Buffy belongs to Joss. Star Trek is Gene Roddenberry's creation, though this particular flavor owes much to Abrams, Orci, and Kurtzman. I just like to play in their sandboxes now and then. Also, the lyrics belong to Bret Alexander.You just can’t take a lion
And throw her into a cage
And expect her to be thankful
For the shelter that you gave
Faith glanced around morosely. Prison had never been her favorite place, but this prison sucked worse than the last prison she’d been in on Earth. For one thing, there was no way to keep track of time. She never saw sky- at least, never saw real sky.
Her cage was shiny, she’d give them that. There were no bars, but seeing as they had force fields, who needed bars. And ‘computer- door’ didn’t work either. She’d tried that on day one. It had obediently asked her to go into detail about the door, let her get into specifics about location, size, and other details, then showed it on the wall exactly where she’d asked for it. It didn’t open, though.
The walls themselves had kept her amused for a while- they could be programmed to show anything at all, as could the floor and ceiling. Her captors didn’t seem to care much what she put on the walls, so long as it didn’t feature calendars or any way to tell what was going on outside. For a while, she’d played around with programming the room to resemble all manner of exotic locales. Eventually, she got bored and just set everything to plain white.
There wasn’t much in the way of furniture- bed that flipped down from the wall, table, chair, thing that might have been a twenty-third century idea of a fashionable couch, or possibly they were just into sitting on oversized cushions these days.
She was permitted a single datapad. The programming was restricted, of course. She didn’t get current events beyond whatever her jailers chose to tell her, mostly celebrity gossip and sports, neither of which meant anything to someone who hadn’t set foot on Earth since the early twenty-first century. And of course it never showed the date.
She didn’t know why they even cared if she knew how long she’d been here. They’d made it pretty clear they had no intention of releasing her. She hadn’t thought to start programming marks on the walls until after she’d already lost all sense of how long she’d been confined. Her marks were only guesses anyway, seeing as she had no clock and no windows. Not that a few days more or less made much difference. After all, she could look forward to spending forever in this box. Indefinite detention was a long damn time when you had no realistic prospect of dying.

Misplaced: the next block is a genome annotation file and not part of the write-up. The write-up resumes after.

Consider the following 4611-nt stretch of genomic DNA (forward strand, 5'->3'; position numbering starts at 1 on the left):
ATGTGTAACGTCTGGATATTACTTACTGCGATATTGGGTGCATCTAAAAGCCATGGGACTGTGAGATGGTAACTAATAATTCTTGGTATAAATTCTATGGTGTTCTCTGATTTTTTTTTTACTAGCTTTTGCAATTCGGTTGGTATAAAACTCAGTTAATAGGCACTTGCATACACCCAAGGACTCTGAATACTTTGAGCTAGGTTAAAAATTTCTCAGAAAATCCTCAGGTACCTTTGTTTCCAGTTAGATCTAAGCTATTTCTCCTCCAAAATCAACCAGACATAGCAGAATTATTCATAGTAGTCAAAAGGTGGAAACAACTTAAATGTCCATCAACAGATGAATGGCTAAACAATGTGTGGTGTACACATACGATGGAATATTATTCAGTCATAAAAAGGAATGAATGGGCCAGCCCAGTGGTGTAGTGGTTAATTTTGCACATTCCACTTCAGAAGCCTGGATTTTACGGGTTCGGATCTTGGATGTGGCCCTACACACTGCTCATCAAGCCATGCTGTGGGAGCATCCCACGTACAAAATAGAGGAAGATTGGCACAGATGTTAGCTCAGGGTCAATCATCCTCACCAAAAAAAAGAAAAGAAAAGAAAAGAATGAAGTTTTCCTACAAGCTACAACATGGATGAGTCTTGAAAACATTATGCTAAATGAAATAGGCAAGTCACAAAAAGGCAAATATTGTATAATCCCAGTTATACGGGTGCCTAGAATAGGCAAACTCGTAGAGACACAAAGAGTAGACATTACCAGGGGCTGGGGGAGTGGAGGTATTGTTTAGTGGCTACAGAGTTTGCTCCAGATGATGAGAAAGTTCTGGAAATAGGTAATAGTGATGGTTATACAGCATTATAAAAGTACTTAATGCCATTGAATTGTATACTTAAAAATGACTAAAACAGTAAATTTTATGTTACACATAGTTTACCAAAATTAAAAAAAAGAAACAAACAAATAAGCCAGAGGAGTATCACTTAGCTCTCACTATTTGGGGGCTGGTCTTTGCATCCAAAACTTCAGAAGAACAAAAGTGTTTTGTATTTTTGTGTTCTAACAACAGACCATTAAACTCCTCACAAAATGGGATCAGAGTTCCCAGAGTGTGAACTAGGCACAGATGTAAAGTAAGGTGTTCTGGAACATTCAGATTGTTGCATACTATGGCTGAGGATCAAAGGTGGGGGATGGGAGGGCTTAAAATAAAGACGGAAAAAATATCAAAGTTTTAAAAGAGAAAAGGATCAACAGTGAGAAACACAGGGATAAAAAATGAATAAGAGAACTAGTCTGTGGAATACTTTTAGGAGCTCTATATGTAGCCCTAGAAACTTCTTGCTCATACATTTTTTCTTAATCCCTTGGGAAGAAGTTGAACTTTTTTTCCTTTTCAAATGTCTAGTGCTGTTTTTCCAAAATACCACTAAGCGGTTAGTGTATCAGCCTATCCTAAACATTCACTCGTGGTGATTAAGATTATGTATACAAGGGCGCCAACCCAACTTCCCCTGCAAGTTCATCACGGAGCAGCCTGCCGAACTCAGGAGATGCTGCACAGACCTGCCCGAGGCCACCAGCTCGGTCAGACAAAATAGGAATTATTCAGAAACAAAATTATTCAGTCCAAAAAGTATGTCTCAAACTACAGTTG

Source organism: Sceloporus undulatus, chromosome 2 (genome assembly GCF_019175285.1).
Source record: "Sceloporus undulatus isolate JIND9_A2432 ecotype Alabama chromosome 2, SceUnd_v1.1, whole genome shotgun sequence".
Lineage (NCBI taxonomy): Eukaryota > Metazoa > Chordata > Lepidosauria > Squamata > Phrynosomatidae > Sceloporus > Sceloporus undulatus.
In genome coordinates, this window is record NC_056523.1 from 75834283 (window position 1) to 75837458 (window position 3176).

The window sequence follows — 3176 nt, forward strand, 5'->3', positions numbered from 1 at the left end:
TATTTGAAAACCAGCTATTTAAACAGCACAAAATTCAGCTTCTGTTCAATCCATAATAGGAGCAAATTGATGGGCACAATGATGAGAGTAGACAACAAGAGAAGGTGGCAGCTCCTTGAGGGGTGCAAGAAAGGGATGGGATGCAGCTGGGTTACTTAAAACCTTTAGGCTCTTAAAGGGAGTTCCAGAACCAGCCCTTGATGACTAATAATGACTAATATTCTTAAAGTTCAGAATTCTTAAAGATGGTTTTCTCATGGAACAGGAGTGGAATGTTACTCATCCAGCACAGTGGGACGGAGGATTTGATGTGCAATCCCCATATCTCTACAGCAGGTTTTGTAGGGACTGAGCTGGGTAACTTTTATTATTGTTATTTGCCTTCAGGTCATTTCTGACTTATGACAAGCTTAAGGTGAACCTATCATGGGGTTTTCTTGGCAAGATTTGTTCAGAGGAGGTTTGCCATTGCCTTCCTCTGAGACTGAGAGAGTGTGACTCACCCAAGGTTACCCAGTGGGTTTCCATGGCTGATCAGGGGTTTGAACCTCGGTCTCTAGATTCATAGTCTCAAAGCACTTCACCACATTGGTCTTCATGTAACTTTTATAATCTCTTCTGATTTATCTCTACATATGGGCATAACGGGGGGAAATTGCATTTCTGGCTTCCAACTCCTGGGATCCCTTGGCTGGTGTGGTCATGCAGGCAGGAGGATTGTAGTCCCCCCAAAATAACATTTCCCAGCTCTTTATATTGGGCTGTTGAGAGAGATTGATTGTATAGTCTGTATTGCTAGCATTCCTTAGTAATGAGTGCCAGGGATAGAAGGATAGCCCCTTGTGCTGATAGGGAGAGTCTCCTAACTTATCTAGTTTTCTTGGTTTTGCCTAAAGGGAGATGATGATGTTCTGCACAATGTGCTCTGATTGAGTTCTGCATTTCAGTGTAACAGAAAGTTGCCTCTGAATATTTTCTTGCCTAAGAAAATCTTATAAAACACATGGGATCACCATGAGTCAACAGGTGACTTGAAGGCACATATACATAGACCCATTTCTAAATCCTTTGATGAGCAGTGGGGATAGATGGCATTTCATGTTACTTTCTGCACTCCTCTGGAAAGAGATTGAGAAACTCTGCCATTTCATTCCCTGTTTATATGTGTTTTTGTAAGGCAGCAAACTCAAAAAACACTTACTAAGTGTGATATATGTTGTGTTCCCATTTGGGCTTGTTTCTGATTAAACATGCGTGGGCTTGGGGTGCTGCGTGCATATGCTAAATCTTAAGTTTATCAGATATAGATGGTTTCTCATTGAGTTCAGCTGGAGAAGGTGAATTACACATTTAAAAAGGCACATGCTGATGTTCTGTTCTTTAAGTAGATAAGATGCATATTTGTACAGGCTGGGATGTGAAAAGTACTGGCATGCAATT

And it got longer when you also had no realistic prospect of visitors. The Enterprise
had been sent back out at some point. Starfleet needed them to go fly the flag. Show that the Federation survived, despite the loss of Vulcan. Bones and Spock had told her so the last time she saw them, however long ago that had been. They didn’t want to abandon her, but Starfleet wasn’t giving them a choice. Orders were orders. Kirk had come too, but hadn’t known what to say, other than what they all knew at that point- ‘this isn’t right.’
Doc Bones had tried his best for her, he really had. He’d actually come up with compelling evidence on the sub-atomic level that backed up her story that she wasn’t from this time, possibly not even from this dimension. Unfortunately, that just made her keepers more interested in locking her down, not less.
It had surprised her to learn that Commander Spock had gone to bat for her too.
“I don’t get it,” she’d told him. “Why?”
“And I do not ‘get’ why you would ask,” he’d replied in that dry Vulcan way of his. “You have been incarcerated despite no evidence of malevolent intentions or proven guilt. It is not logical.”
“Hate to break it to you, Mr. Pointy, but humans ain’t exactly a logical species.”
“Indeed,” he said, ignoring as usual Faith’s incomprehensible (to him, anyway) nickname for him. She’d been trying to get a rise out of him for a while now, and as Bones had warned her, it hadn’t worked. Yet. The closest Spock had come to rising to the bait had been to point out that surely it should be Mr. Pointy Ears. Faith hadn’t been able to stop laughing for five minutes at the thought (which she didn’t share, because if he refused to ask why, she wasn’t going to tell him) of a stake with ears.
They’d come back for her. She hoped. Though it would be nice if this prison ever did mail call. The only interaction she’d had with anyone since they’d locked her up, aside from the Enterprise
guys before they left, was the occasional psychologist or doctor. She was really leery of both and tried to speak with them as little as possible. Eventually, even that had stopped.
Maybe it was because she’d made the last one cry…
It had been a shrink, a woman. None of them ever gave names, not that Faith actually cared. This one had started out frustrated that no matter how hard she tried to approach, Faith stayed at the maximum distance her prison would allow. It was fairly roomy, probably about the size of the downstairs of the Summers house, so that was a pretty decent distance.
“I’m trying to help
you, Miss Lehane,” she’d said.
“Really?” Faith had replied, moving way faster than her opponent could to once again put a full room’s worth of distance in between them. “Twenty-third century definition of ‘help’ must be a little different from the twenty-first century version. Only help I’m interested is the kind that gets me out of here. Cause it seems to me like this is a science experiment- and I’m the lab rat.”